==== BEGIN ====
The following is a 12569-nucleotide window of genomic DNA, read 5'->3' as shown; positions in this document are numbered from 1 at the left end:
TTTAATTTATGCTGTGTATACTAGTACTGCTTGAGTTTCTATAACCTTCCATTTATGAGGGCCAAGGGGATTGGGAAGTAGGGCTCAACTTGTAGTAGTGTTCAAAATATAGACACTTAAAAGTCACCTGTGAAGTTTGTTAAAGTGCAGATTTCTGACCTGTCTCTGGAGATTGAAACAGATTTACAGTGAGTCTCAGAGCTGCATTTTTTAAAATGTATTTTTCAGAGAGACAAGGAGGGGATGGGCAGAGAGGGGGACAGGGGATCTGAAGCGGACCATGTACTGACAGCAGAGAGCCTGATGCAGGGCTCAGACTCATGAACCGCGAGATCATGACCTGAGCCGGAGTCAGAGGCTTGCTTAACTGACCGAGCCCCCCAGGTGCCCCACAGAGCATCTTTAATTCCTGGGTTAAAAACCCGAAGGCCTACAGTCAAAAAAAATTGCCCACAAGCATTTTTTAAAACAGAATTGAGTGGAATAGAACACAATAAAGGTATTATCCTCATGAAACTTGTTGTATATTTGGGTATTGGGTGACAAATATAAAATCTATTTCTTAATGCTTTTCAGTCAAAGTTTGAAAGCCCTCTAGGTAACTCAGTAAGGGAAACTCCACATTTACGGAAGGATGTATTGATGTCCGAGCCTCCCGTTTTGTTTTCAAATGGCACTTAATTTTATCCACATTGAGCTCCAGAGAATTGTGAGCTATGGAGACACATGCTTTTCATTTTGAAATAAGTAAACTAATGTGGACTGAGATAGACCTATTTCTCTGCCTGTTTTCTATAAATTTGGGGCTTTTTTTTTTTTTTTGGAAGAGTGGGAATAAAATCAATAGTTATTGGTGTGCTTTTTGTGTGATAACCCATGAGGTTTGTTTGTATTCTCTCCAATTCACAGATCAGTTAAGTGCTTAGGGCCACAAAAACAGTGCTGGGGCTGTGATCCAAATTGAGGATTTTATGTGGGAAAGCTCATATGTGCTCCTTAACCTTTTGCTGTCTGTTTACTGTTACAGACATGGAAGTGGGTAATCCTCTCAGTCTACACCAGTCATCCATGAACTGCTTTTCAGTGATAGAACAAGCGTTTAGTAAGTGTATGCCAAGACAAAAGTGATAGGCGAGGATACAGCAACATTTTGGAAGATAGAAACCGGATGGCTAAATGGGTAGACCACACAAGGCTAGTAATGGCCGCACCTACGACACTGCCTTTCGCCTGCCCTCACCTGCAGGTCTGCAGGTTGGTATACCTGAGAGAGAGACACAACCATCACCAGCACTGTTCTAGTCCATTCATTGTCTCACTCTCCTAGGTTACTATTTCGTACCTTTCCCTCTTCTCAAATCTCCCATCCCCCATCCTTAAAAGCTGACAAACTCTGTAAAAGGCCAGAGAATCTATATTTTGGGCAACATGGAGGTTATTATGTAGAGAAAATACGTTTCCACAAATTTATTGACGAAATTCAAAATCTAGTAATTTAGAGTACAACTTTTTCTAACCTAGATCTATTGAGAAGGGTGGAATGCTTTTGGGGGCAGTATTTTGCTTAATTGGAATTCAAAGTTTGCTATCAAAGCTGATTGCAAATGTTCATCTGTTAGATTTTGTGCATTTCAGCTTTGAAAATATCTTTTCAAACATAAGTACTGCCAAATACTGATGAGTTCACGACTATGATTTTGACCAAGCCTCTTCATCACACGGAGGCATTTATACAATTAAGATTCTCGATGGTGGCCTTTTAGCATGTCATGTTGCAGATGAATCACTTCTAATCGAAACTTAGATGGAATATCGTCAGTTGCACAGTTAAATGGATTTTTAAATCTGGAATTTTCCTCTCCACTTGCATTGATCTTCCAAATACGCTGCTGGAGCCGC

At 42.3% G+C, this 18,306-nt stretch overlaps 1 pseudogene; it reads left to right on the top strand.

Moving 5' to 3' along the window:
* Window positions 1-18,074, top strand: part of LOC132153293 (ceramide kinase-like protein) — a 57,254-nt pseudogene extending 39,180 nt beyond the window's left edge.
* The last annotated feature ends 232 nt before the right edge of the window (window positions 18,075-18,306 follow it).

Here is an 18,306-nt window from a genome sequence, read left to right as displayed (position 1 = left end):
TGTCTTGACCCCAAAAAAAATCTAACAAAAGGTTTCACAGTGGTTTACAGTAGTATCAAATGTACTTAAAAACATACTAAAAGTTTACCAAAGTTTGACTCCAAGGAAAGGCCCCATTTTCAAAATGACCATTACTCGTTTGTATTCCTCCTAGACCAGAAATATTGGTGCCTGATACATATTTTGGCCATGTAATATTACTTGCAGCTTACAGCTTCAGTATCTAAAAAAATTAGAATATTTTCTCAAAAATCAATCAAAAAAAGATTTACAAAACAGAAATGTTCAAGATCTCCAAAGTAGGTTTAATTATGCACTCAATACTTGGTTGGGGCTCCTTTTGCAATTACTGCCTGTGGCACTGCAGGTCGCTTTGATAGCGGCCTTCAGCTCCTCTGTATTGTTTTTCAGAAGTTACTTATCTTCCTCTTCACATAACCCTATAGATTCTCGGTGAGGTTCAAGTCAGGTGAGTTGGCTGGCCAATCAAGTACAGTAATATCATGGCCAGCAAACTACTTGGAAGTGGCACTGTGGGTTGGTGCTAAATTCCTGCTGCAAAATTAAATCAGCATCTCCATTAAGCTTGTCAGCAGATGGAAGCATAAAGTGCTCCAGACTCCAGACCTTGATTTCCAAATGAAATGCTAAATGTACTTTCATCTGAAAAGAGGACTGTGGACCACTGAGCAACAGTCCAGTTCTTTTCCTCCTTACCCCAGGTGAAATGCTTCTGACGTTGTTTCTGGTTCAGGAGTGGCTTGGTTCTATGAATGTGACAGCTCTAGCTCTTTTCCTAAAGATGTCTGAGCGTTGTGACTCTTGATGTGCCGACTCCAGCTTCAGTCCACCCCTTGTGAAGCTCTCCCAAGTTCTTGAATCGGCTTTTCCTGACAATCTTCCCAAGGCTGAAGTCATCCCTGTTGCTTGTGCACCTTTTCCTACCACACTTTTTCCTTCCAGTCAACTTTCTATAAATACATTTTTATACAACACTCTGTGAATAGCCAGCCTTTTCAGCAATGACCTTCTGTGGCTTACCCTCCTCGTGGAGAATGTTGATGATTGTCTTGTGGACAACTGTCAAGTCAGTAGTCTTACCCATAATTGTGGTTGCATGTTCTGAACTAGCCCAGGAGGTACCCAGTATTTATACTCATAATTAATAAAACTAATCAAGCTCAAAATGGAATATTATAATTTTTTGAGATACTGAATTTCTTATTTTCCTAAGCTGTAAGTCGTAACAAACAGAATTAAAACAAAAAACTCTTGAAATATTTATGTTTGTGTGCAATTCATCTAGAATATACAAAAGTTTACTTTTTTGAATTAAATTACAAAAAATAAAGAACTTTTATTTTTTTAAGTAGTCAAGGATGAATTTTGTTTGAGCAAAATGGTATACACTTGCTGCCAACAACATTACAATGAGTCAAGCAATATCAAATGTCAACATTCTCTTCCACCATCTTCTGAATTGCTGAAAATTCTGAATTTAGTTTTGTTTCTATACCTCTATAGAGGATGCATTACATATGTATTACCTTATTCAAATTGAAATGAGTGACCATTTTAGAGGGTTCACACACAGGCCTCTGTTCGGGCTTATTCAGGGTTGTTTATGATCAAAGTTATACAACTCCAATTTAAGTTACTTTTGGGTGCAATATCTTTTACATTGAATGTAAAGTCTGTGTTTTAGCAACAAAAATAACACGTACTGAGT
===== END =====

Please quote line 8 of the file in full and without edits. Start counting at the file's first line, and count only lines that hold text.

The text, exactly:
TGTCTTGACCCCAAAAAAAATCTAACAAAAGGTTTCACAGTGGTTTACAGTAGTATCAAATGTACTTAAAAACATACTAAAAGTTTACCAAAGTTTGACTCCAAGGAAAGGCCCCATTTTCAAAATGACCATTACTCGTTTGTATTCCTCCTAGACCAGAAATATTGGTGCCTGATACATATTTTGGCCATGTAATATTACTTGCAGCTTACAGCTTCAGTATCTAAAAAAATTAGAATATTTTCTCAAAAATCAATCAAAAAAAGATTTACAAAACAGAAATGTTCAAGATCTCCAAAGTAGGTTTAATTATGCACTCAATACTTGGTTGGGGCTCCTTTTGCAATTACTGCCTGTGGCACTGCAGGTCGCTTTGATAGCGGCCTTCAGCTCCTCTGTATTGTTTTTCAGAAGTTACTTATCTTCCTCTTCACATAACCCTATAGATTCTCGGTGAGGTTCAAGTCAGGTGAGTTGGCTGGCCAATCAAGTACAGTAATATCATGGCCAGCAAACTACTTGGAAGTGGCACTGTGGGTTGGTGCTAAATTCCTGCTGCAAAATTAAATCAGCATCTCCATTAAGCTTGTCAGCAGATGGAAGCATAAAGTGCTCCAGACTCCAGACCTTGATTTCCAAATGAAATGCTAAATGTACTTTCATCTGAAAAGAGGACTGTGGACCACTGAGCAACAGTCCAGTTCTTTTCCTCCTTACCCCAGGTGAAATGCTTCTGACGTTGTTTCTGGTTCAGGAGTGGCTTGGTTCTATGAATGTGACAGCTCTAGCTCTTTTCCTAAAGATGTCTGAGCGTTGTGACTCTTGATGTGCCGACTCCAGCTTCAGTCCACCCCTTGTGAAGCTCTCCCAAGTTCTTGAATCGGCTTTTCCTGACAATCTTCCCAAGGCTGAAGTCATCCCTGTTGCTTGTGCACCTTTTCCTACCACACTTTTTCCTTCCAGTCAACTTTCTATAAATACATTTTTATACAACACTCTGTGAATAGCCAGCCTTTTCAGCAATGACCTTCTGTGGCTTACCCTCCTCGTGGAGAATGTTGATGATTGTCTTGTGGACAACTGTCAAGTCAGTAGTCTTACCCATAATTGTGGTTGCATGTTCTGAACTAGCCCAGGAGGTACCCAGTATTTATACTCATAATTAATAAAACTAATCAAGCTCAAAATGGAATATTATAATTTTTTGAGATACTGAATTTCTTATTTTCCTAAGCTGTAAGTCGTAACAAACAGAATTAAAACAAAAAACTCTTGAAATATTTATGTTTGTGTGCAATTCATCTAGAATATACAAAAGTTTACTTTTTTGAATTAAATTACAAAAAATAAAGAACTTTTATTTTTTTAAGTAGTCAAGGATGAATTTTGTTTGAGCAAAATGGTATACACTTGCTGCCAACAACATTACAATGAGTCAAGCAATATCAAATGTCAACATTCTCTTCCACCATCTTCTGAATTGCTGAAAATTCTGAATTTAGTTTTGTTTCTATACCTCTATAGAGGATGCATTACATATGTATTACCTTATTCAAATTGAAATGAGTGACCATTTTAGAGGGTTCACACACAGGCCTCTGTTCGGGCTTATTCAGGGTTGTTTATGATCAAAGTTATACAACTCCAATTTAAGTTACTTTTGGGTGCAATATCTTTTACATTGAATGTAAAGTCTGTGTTTTAGCAACAAAAATAACACGTACTGAGT